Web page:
By Jane Foley, head of FX strategy at Rabobank
Copper prices plunged to a 17 month low on Friday, demonstrating the rise of recession fears.
The metal, used in electrical circuits in everything from construction, cars and appliances is often traded as a bellwether for growth. Copper is currently trading just above USD8,000 a tonne on the LME. This compares with the year’s high around USD10,600 a tonne. In a quiet Asian session ahead of the UK July 4 holiday, Asian shares crept a little higher this morning and US equities futures gained a little ground. However, this is small comfort given the horrific ride for stocks in the first half of the year.
Friday’s releases of US May construction spending and June ISM manufacturing surveys both missed the mark and accentuated fears of a hard-landing. The latter follows declines in the Chicago PMI, the Richmond Fed, Dallas Fed and Philly Fed. Even ahead of Friday’s data releases estimates of Q2 US GDP growth were already being revised down, with some market estimates even pointing to the risk of technical recession in the US in H1 given the negative print for Q1 US GDP.
As fears of a slowdown tightened their grip, treasury yields dropped with the short-end of the curve leading the way as market priced in a less aggressive trajectory for Fed rate hikes.
In Germany, Bloomberg data indicate that 2 year Bund yields registered their biggest weekly swing on record, in data dating back to 1990. On Friday alone yields dropped as much as 24 bps. A similar move was recorded by 2 year gilts as the market second guessed its assumption that the BoE could hike aggressively in the months ahead in the face of a painful cost of living crisis.
The turmoil in the bond markets also played out in foreign exchange. EUR/USD plunged to 1.0366 on Friday afternoon before finding a little composure. Cable slipped all the way to 1.1976 before finding buyers. Friday’s final June UK manufacturing PMI release recorded a weaker than expected outcome. At 52.8, this was the lowest reading for the index since June 2020. Of particular concern is the drop in the new orders index to 48.3, a level suggestive of contraction.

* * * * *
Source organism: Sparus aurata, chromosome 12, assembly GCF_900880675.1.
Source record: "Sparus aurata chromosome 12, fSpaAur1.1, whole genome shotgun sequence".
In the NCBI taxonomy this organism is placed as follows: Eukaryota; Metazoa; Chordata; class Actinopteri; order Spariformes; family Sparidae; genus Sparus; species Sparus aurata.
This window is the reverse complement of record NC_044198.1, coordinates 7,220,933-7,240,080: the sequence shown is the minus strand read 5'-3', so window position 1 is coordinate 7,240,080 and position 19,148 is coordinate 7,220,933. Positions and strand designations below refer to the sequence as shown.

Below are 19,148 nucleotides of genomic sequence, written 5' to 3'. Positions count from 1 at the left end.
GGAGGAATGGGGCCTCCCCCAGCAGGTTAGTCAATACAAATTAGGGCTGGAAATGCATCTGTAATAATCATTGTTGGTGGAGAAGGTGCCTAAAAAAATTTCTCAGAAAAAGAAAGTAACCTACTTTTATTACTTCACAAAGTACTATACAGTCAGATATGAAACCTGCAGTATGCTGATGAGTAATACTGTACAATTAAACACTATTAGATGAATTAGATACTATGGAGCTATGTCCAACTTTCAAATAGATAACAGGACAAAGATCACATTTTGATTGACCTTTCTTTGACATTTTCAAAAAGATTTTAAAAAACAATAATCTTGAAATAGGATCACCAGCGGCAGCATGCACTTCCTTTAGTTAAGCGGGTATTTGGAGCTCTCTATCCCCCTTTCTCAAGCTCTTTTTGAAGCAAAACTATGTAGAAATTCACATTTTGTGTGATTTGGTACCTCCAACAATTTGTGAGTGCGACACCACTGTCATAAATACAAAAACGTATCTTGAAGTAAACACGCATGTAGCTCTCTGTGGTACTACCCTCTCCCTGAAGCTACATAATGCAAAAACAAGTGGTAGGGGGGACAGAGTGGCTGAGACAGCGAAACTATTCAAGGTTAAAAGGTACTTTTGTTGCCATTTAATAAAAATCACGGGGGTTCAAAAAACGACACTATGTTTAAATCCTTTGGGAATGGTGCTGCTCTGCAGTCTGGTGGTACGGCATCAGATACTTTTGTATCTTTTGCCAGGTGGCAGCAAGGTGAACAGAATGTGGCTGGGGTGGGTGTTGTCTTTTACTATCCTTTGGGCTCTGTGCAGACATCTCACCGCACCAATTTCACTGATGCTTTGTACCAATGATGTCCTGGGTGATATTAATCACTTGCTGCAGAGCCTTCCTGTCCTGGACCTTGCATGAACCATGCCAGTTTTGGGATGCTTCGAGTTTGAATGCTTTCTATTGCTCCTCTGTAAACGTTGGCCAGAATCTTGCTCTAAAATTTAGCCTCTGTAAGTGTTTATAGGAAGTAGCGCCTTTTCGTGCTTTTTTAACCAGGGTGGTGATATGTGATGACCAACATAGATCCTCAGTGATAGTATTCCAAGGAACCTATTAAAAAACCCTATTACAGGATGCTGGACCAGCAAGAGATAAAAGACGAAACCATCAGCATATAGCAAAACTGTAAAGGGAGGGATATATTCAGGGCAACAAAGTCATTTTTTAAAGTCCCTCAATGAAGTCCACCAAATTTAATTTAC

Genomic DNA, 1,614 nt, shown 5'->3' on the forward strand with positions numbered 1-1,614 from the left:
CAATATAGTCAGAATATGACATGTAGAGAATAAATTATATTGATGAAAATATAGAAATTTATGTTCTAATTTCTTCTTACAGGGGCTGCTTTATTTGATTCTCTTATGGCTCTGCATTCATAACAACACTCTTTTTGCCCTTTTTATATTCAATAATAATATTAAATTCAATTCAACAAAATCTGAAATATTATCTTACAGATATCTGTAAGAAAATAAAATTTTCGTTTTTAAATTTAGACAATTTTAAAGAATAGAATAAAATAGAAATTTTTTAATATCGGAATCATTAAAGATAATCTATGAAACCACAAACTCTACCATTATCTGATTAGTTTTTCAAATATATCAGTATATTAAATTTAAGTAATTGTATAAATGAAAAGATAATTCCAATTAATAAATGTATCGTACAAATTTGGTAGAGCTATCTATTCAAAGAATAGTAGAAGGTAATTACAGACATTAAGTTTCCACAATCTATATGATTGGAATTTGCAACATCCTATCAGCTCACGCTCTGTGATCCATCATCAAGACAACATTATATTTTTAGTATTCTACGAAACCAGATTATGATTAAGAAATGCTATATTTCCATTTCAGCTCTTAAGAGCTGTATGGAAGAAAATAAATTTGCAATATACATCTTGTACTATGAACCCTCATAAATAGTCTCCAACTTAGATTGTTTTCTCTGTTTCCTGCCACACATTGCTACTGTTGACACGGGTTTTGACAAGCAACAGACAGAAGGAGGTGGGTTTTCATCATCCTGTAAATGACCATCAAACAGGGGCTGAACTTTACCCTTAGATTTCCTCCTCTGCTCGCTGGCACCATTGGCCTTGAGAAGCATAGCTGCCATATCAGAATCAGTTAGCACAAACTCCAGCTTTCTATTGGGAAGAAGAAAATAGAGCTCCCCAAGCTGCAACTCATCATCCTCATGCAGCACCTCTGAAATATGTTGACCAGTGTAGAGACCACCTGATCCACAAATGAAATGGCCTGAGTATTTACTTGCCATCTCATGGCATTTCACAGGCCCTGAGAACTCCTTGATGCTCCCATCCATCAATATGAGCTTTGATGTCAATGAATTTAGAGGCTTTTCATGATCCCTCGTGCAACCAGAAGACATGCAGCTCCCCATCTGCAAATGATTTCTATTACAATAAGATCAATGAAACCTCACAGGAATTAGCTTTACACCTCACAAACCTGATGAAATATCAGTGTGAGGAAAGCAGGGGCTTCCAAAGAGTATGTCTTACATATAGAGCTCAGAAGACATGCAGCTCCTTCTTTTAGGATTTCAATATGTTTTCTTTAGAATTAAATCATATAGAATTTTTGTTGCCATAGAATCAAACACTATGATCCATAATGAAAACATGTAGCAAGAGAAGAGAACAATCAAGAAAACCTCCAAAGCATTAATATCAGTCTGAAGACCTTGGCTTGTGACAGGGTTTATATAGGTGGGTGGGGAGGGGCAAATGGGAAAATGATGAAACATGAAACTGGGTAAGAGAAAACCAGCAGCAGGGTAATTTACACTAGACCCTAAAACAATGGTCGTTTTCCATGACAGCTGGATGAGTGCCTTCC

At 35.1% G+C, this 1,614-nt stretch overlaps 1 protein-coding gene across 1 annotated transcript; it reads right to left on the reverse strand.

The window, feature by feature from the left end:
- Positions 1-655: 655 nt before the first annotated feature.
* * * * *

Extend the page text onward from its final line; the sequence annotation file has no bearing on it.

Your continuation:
Despite the recession fears, most stocks US and European stocks indices closed the session in the green. That said higher interest rates, and fears of falling demand clearly point to a rocky road for equity indices. The forthcoming round of earnings report could be a difficult read for many investors. While most commodity prices have dropped back sharply from their highs on the back of recessionary fears, energy security issues remain a huge concern in Europe.
European natural gas prices are on the rise again this morning with around 13% of Norway’s daily gas exports reportedly at risks due to strike action. Over the weekend, the head of Germany’s energy regulator urged residents to conserve energy and to prepare for winter while Chancellor Scholz indicated that the government may be ready to support Uniper, the biggest buyer of Russian gas in Germany. A week ago Germany’s Economy minister Habeck warned of gas shortages and production suspensions for industry on the back of energy security risks. Clearly this has fed recessionary fears in the Eurozone.
Russia has now claimed full control of the Luhansk region after seizing the last Ukrainian stronghold. Putin’s advisor Peskov has stated that Ukraine would have to agree to all of Russia’s conditions for the war to end. The focus of the conflict now shifts to the neighbouring Donetsk region, where Kyiv maintains control of large territories.